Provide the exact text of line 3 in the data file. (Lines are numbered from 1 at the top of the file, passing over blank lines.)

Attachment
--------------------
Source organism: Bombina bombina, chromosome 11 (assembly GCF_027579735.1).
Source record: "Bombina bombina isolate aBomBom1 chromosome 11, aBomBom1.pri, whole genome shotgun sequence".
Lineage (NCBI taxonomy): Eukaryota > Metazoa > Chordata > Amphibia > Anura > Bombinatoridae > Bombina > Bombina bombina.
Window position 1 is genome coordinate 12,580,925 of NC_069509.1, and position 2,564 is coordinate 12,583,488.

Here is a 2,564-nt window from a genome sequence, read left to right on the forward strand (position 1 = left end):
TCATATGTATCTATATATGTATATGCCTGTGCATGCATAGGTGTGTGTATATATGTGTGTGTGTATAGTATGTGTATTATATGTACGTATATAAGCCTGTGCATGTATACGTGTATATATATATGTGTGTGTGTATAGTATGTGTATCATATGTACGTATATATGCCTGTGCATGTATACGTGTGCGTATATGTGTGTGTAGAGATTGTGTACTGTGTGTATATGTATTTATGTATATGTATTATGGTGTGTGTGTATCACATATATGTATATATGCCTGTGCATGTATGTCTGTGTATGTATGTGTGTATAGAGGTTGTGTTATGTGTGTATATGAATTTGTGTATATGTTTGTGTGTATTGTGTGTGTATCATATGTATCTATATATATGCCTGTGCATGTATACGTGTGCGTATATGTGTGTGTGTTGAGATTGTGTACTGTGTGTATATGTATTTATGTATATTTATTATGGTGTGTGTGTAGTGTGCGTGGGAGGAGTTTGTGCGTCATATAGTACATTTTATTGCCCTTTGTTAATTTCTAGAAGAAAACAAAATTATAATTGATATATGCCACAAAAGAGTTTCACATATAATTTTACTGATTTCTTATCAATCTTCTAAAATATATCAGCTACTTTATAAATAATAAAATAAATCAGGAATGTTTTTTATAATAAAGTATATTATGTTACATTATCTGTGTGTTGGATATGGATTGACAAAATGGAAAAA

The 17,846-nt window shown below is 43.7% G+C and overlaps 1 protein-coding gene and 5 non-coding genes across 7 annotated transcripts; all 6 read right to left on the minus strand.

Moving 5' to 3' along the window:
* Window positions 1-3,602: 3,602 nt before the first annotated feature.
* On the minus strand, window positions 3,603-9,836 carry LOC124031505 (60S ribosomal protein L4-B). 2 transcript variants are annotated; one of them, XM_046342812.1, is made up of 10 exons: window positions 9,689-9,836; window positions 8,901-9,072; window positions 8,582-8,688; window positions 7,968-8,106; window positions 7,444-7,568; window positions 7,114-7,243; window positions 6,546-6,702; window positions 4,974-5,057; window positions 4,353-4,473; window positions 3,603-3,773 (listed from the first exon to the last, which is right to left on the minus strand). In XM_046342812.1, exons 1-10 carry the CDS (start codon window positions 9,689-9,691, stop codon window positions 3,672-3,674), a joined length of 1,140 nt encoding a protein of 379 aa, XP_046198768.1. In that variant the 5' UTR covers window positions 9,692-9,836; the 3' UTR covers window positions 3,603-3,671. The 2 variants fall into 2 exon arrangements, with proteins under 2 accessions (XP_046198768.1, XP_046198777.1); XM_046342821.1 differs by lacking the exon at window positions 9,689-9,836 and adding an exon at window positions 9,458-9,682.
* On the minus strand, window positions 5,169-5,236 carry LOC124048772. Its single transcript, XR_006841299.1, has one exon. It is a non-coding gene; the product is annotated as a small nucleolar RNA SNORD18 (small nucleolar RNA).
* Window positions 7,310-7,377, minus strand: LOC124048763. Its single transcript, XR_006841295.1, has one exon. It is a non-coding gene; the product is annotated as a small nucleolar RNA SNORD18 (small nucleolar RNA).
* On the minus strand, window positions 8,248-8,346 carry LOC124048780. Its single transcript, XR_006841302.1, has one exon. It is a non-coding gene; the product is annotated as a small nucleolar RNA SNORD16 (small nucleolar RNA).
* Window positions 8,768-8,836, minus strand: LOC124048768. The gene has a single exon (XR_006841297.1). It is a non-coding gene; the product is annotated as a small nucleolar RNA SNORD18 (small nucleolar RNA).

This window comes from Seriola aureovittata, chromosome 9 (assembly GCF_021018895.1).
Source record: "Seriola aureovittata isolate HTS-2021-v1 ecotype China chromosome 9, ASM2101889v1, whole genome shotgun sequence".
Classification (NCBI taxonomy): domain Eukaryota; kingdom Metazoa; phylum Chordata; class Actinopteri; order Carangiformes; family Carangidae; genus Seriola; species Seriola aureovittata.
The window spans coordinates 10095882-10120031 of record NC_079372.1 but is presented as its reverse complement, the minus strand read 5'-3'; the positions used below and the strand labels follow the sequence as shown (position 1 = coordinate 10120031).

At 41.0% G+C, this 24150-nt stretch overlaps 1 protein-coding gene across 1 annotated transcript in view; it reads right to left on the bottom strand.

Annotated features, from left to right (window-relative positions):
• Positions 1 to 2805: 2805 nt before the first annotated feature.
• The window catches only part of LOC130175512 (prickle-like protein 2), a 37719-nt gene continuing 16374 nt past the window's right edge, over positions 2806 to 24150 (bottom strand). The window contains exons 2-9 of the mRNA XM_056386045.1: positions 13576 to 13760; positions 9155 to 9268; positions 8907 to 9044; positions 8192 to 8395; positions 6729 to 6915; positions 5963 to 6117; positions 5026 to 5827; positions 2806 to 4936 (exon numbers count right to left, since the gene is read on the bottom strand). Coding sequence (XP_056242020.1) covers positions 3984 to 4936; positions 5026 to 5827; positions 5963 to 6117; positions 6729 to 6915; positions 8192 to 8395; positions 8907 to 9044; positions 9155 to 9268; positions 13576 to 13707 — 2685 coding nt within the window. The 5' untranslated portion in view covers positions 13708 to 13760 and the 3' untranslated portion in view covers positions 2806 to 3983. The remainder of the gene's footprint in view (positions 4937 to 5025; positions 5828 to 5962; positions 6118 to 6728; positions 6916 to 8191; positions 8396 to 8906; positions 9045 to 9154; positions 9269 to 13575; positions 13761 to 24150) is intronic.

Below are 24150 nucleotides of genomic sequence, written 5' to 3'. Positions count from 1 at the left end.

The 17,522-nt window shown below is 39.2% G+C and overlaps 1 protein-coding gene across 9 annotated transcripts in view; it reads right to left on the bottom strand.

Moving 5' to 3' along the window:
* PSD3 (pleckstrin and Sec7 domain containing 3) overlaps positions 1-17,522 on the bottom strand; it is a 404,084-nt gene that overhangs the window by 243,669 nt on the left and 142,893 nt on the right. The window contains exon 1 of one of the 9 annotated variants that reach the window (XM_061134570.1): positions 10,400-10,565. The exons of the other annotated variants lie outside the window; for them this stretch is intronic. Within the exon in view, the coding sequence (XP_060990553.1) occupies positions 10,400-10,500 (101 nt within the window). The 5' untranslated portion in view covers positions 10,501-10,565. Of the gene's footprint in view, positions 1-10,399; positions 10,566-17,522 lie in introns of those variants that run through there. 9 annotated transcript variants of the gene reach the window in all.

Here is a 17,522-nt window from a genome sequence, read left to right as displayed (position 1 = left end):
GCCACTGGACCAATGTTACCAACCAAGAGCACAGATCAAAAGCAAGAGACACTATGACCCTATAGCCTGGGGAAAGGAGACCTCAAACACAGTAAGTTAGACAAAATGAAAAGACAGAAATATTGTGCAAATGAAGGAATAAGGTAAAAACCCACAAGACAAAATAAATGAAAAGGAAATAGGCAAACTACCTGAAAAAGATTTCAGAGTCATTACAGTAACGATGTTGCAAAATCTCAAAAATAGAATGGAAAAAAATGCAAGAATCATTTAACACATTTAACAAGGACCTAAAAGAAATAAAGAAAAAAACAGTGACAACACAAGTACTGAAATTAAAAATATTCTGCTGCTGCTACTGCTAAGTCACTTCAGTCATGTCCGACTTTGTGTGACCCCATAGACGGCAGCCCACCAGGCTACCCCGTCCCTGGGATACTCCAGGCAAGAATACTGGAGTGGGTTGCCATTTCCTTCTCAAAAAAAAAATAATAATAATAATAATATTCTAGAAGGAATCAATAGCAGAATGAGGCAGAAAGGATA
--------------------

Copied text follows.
Lineage (NCBI taxonomy): Eukaryota > Metazoa > Chordata > Amphibia > Anura > Bombinatoridae > Bombina > Bombina bombina.